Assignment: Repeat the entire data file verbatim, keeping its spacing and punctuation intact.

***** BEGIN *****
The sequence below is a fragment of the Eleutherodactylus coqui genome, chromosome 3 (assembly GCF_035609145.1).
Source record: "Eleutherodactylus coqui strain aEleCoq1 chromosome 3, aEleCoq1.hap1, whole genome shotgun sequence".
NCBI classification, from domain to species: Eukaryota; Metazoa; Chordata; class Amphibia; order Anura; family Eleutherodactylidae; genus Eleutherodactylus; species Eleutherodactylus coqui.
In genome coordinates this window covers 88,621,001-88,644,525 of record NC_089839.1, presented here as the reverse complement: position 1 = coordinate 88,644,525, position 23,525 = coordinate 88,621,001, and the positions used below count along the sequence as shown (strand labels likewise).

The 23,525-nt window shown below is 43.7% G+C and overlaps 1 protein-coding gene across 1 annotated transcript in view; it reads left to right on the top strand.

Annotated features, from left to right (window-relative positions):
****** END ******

The sequence below is a fragment of the Eleutherodactylus coqui genome, chromosome 3 (assembly GCF_035609145.1).
Source record: "Eleutherodactylus coqui strain aEleCoq1 chromosome 3, aEleCoq1.hap1, whole genome shotgun sequence".
NCBI classification, from domain to species: Eukaryota; Metazoa; Chordata; class Amphibia; order Anura; family Eleutherodactylidae; genus Eleutherodactylus; species Eleutherodactylus coqui.
In genome coordinates this window covers 88,621,001-88,644,525 of record NC_089839.1, presented here as the reverse complement: position 1 = coordinate 88,644,525, position 23,525 = coordinate 88,621,001, and the positions used below count along the sequence as shown (strand labels likewise).

The 23,525-nt window shown below is 43.7% G+C and overlaps 1 protein-coding gene across 1 annotated transcript in view; it reads left to right on the top strand.

Annotated features, from left to right (window-relative positions):